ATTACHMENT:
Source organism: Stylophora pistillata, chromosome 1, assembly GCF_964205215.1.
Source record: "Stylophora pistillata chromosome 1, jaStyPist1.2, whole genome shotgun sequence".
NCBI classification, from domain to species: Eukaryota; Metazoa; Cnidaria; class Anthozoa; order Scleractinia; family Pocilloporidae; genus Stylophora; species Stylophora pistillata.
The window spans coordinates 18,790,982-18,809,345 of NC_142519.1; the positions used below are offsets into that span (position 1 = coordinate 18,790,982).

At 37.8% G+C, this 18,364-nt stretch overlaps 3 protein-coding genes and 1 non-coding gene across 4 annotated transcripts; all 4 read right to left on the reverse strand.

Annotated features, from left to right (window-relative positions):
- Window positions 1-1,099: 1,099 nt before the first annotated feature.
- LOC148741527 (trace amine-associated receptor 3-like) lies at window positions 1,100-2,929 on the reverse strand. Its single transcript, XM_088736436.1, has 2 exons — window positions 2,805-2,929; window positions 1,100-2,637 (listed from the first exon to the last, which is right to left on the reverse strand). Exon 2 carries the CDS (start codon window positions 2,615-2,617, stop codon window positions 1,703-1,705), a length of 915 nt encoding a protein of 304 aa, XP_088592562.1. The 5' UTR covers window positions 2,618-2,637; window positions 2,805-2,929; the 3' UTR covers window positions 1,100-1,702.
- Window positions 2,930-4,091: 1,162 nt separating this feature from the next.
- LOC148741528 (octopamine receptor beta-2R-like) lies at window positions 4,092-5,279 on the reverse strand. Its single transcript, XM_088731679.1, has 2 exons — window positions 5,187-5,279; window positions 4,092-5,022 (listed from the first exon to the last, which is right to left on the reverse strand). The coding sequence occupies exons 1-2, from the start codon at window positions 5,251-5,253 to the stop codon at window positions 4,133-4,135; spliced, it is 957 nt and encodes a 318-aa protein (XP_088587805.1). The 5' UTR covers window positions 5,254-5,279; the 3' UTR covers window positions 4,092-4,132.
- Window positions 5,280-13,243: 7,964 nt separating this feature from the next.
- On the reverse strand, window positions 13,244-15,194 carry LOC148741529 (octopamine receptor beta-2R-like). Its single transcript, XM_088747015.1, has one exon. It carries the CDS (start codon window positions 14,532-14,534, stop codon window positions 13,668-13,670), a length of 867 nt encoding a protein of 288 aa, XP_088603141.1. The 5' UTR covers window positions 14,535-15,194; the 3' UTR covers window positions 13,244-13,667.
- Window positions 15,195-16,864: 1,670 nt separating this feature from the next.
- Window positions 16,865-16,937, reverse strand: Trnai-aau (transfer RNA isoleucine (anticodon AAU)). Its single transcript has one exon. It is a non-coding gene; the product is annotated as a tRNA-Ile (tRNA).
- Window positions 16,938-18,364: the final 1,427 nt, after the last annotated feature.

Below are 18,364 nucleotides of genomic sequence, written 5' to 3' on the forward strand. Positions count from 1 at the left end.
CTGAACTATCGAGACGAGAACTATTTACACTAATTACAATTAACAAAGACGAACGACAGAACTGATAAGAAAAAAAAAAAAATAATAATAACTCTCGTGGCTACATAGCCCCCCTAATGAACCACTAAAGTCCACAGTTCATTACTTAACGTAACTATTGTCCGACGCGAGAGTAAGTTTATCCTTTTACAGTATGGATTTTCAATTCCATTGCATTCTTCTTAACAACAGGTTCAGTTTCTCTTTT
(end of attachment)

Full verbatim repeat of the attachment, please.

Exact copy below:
Source organism: Stylophora pistillata, chromosome 1, assembly GCF_964205215.1.
Source record: "Stylophora pistillata chromosome 1, jaStyPist1.2, whole genome shotgun sequence".
NCBI classification, from domain to species: Eukaryota; Metazoa; Cnidaria; class Anthozoa; order Scleractinia; family Pocilloporidae; genus Stylophora; species Stylophora pistillata.
The window spans coordinates 18,790,982-18,809,345 of NC_142519.1; the positions used below are offsets into that span (position 1 = coordinate 18,790,982).

At 37.8% G+C, this 18,364-nt stretch overlaps 3 protein-coding genes and 1 non-coding gene across 4 annotated transcripts; all 4 read right to left on the reverse strand.

Annotated features, from left to right (window-relative positions):
- Window positions 1-1,099: 1,099 nt before the first annotated feature.
- LOC148741527 (trace amine-associated receptor 3-like) lies at window positions 1,100-2,929 on the reverse strand. Its single transcript, XM_088736436.1, has 2 exons — window positions 2,805-2,929; window positions 1,100-2,637 (listed from the first exon to the last, which is right to left on the reverse strand). Exon 2 carries the CDS (start codon window positions 2,615-2,617, stop codon window positions 1,703-1,705), a length of 915 nt encoding a protein of 304 aa, XP_088592562.1. The 5' UTR covers window positions 2,618-2,637; window positions 2,805-2,929; the 3' UTR covers window positions 1,100-1,702.
- Window positions 2,930-4,091: 1,162 nt separating this feature from the next.
- LOC148741528 (octopamine receptor beta-2R-like) lies at window positions 4,092-5,279 on the reverse strand. Its single transcript, XM_088731679.1, has 2 exons — window positions 5,187-5,279; window positions 4,092-5,022 (listed from the first exon to the last, which is right to left on the reverse strand). The coding sequence occupies exons 1-2, from the start codon at window positions 5,251-5,253 to the stop codon at window positions 4,133-4,135; spliced, it is 957 nt and encodes a 318-aa protein (XP_088587805.1). The 5' UTR covers window positions 5,254-5,279; the 3' UTR covers window positions 4,092-4,132.
- Window positions 5,280-13,243: 7,964 nt separating this feature from the next.
- On the reverse strand, window positions 13,244-15,194 carry LOC148741529 (octopamine receptor beta-2R-like). Its single transcript, XM_088747015.1, has one exon. It carries the CDS (start codon window positions 14,532-14,534, stop codon window positions 13,668-13,670), a length of 867 nt encoding a protein of 288 aa, XP_088603141.1. The 5' UTR covers window positions 14,535-15,194; the 3' UTR covers window positions 13,244-13,667.
- Window positions 15,195-16,864: 1,670 nt separating this feature from the next.
- Window positions 16,865-16,937, reverse strand: Trnai-aau (transfer RNA isoleucine (anticodon AAU)). Its single transcript has one exon. It is a non-coding gene; the product is annotated as a tRNA-Ile (tRNA).
- Window positions 16,938-18,364: the final 1,427 nt, after the last annotated feature.

Below are 18,364 nucleotides of genomic sequence, written 5' to 3' on the forward strand. Positions count from 1 at the left end.
CTGAACTATCGAGACGAGAACTATTTACACTAATTACAATTAACAAAGACGAACGACAGAACTGATAAGAAAAAAAAAAAAATAATAATAACTCTCGTGGCTACATAGCCCCCCTAATGAACCACTAAAGTCCACAGTTCATTACTTAACGTAACTATTGTCCGACGCGAGAGTAAGTTTATCCTTTTACAGTATGGATTTTCAATTCCATTGCATTCTTCTTAACAACAGGTTCAGTTTCTCTTTT